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'Betty' review: TV version of 'Skate Kitchen' fails to deliver on indie film's promise

Rachelle Vinberg, Ardelia "Dede" Lovelace, Nina Moran, Moonbear,

Rachelle Vinberg, Ardelia "Dede" Lovelace, Nina Moran, Moonbear, Raekwon Haynes in HBO's "Betty."   Credit: HBO/Alison Rosa

SERIES "Betty"
WHEN|WHERE Premieres Friday at 11 p.m. on HBO

WHAT IT’S ABOUT Teenage girls of all colors and orientations bonded over a love of skateboarding in “Skate Kitchen,” the 2018 indie hit from writer-director Crystal Moselle (“The Wolfpack”). Featuring a nonprofessional cast of New York City skater-girls whom Moselle found on the subway, “Skate Kitchen” blended documentary and fiction to tell a simple coming-of-age story with the kind of street-level authenticity that typically eludes Hollywood. Its heroine, an amiable tomboy named Camille, was played by Rachelle Vinberg, a Long Islander whose Instagram account gave the movie its cheeky title — a play on outdated notions of female domesticity.

Now the inevitable has happened: “Skate Kitchen” has becomes an HBO series, retitled “Betty.” (That’s slang for an attractive female, as fans of “Clueless” may remember.) The main cast is back, again directed by Moselle, this time with a revolving cast of writers. For its six-episode first season, the half-hour “Betty” airs in a late-night slot befitting its frank talk, sexuality and drug use.

MY SAY The first thing we see in “Betty” is the badly bruised butt of Kirt, a rough-and-tumble girl who has paused to take a proud selfie of her injury. It’s a funny and very fine opening image, one that promises an up-close view of a rugged urban subculture. It’s also great to see Nina Moran return as Kirt. Essentially a lesbian-skaterversion o f Jeff Spicoli from “Fast Times at Ridgemont High,” Kirt was a highlight of the original film.

Alas, almost immediately, “Betty” fails to deliver on its promise. In Episode 1, Camille searches for her stolen backpack with the help of a new friend, Janay (Dede Lovelace). As the two stop to goof around in a Chinatown mall and help an old man find his apartment, it becomes clear that this series will be built mostly on Moselle’s gift for capturing authentic-feeling moments. Little details and dreamy music, however, are no substitute for a compelling story.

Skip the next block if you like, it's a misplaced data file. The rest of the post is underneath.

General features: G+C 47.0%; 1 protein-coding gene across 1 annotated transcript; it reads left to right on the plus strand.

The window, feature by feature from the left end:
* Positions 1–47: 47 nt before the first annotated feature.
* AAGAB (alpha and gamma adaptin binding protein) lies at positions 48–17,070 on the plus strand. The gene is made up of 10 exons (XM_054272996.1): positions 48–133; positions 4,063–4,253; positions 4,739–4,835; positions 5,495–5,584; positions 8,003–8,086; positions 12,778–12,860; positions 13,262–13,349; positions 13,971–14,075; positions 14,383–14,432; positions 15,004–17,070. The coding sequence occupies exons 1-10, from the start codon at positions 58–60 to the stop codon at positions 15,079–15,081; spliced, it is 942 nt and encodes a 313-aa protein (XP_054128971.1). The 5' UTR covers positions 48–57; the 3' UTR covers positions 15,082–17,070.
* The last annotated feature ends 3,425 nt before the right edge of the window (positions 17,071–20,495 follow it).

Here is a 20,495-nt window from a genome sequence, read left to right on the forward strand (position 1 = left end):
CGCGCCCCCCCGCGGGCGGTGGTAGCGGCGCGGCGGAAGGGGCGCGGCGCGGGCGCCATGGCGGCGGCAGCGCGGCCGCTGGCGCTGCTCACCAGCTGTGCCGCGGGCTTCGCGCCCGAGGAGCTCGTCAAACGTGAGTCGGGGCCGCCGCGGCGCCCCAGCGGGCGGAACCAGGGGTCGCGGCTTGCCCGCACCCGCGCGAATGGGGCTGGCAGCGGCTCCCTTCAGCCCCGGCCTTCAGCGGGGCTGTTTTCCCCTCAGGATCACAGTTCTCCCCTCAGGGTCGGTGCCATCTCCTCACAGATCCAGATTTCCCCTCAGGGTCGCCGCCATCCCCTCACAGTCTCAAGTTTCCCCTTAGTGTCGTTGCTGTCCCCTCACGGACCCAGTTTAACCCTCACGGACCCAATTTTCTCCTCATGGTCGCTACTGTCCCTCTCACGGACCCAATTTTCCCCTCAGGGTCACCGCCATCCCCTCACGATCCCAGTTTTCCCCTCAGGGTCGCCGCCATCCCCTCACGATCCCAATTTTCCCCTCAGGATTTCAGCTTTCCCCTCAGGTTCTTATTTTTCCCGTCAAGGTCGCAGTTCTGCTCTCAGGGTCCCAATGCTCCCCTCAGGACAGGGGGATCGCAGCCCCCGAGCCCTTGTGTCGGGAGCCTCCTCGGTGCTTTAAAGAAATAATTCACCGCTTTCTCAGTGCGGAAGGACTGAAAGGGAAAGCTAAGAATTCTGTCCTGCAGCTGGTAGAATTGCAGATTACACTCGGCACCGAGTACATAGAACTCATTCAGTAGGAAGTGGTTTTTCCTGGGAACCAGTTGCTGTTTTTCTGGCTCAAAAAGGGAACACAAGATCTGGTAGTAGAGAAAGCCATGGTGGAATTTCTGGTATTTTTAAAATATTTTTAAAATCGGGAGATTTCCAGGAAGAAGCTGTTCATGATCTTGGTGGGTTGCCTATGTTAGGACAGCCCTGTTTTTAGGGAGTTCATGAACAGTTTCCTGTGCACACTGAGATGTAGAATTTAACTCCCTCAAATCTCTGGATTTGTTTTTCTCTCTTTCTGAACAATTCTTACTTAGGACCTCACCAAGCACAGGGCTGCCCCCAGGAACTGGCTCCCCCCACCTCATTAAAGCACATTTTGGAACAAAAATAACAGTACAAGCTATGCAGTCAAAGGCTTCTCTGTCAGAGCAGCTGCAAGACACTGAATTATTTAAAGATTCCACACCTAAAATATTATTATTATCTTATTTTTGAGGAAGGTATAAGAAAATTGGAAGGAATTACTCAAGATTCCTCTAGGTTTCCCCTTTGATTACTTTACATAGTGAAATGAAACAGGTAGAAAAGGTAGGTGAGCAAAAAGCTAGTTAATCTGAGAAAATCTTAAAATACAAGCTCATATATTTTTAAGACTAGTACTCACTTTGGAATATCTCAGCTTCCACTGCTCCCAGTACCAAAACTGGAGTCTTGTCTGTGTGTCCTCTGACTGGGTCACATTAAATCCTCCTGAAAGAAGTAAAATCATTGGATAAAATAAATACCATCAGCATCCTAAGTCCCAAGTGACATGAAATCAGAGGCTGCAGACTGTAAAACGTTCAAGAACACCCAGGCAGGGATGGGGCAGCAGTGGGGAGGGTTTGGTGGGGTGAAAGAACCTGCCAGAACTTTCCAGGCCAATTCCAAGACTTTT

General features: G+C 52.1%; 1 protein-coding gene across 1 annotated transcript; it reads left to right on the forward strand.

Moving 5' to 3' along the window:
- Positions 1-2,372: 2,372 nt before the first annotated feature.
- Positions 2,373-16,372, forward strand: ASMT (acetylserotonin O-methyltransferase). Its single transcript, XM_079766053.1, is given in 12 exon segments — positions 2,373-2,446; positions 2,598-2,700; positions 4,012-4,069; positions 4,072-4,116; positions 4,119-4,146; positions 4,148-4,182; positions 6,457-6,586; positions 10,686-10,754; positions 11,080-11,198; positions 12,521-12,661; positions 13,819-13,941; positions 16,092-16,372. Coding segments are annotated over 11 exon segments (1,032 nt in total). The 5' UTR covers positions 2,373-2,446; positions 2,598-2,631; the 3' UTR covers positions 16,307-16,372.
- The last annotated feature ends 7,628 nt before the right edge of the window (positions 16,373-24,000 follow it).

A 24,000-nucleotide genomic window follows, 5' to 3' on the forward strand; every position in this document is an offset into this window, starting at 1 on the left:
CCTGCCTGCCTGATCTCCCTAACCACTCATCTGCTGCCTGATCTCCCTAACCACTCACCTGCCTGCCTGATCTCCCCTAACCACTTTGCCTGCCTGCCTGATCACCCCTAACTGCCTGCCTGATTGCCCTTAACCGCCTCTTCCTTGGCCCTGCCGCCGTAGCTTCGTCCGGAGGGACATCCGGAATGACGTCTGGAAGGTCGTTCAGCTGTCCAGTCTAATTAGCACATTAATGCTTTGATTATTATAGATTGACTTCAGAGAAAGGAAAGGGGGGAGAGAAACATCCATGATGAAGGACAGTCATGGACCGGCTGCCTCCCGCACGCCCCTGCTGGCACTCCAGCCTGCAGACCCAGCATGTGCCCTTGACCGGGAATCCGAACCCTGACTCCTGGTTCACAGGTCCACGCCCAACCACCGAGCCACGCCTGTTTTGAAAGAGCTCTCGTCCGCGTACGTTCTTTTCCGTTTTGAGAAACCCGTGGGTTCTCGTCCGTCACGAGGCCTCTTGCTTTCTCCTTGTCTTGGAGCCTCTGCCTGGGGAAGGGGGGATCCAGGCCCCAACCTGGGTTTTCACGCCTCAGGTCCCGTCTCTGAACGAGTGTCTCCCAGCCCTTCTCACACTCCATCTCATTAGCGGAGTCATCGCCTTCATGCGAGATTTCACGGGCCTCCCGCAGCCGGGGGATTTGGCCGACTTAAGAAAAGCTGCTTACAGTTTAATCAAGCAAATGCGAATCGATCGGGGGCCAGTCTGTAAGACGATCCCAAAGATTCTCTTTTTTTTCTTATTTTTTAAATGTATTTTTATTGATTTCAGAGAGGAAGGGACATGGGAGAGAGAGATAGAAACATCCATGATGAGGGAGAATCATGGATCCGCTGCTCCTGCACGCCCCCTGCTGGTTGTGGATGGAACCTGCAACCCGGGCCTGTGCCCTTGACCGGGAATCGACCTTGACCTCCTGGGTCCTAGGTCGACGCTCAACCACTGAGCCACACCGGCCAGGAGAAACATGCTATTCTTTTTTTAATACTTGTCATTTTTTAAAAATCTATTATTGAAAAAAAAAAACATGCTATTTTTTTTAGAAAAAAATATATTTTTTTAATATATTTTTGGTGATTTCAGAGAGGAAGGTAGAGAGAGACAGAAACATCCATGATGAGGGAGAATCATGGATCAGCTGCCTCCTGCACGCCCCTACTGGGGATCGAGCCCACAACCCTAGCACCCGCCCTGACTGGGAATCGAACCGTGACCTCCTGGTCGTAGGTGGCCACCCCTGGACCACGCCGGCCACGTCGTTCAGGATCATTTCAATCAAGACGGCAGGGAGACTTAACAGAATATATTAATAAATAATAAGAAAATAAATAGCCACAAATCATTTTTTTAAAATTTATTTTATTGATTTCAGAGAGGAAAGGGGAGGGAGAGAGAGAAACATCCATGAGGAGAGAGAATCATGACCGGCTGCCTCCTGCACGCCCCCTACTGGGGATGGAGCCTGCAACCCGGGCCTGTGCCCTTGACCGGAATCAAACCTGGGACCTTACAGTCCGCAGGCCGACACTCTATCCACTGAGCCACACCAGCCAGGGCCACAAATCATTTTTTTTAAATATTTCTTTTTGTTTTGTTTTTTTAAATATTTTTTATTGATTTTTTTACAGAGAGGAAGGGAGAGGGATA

The show’s dramas are oddly low-stakes and small-scale. Camille likes a guy nicknamed Bambi (Edmund Donovan), but he turns chilly before anything happens between them. Indigo (Ajani Russell), a rich girl from SoHo, loses her vape pens. Kirt takes too many mushrooms. With so little happening — and so very many shots of people skating or smoking spliffs — these short episodes start to feel awfully long. (You’d never know the writers worked on successful shows like “Big Love,” “Frasier” and “Brooklyn Nine-Nine.”)

Only rarely does “Betty” tackle a compelling topic. In one episode, we learn that Honeybear (Moonbear), a gay provocateur who wears open shirts with pasties, is carefully closeted at home. In another, Janay tries to make sense of a sexual-assault accusation against her good friend Donald (Caleb Eberhardt). The former storyline is left dangling; the latter unfolds so haltingly and confusingly that you may wonder why “Betty” brought it up.

The show’s biggest misstep comes when Indigo is plucked from the skatepark to be a model. “Give me low class — no privileges,” sneers the obnoxious fashionista at the studio. “Give me food stamps, give me WIC vouchers!” The satire feels far too sketch-comedy for this docufiction series, and what’s more the show may have just skewered itself. “Betty” does tend to exoticize its multicultural, pansexual, street-urchin cast — Moselle’s camera lingers on them lovingly — but nobody thought to give these characters much in the way of real personalities.

Is it possible that young skater girls will tune into “Betty” just to see themselves represented on screen? Maybe. Their real lives, though, are surely more interesting than this.

BOTTOM LINE Young, hip and commendably diverse, but dramatically DOA.

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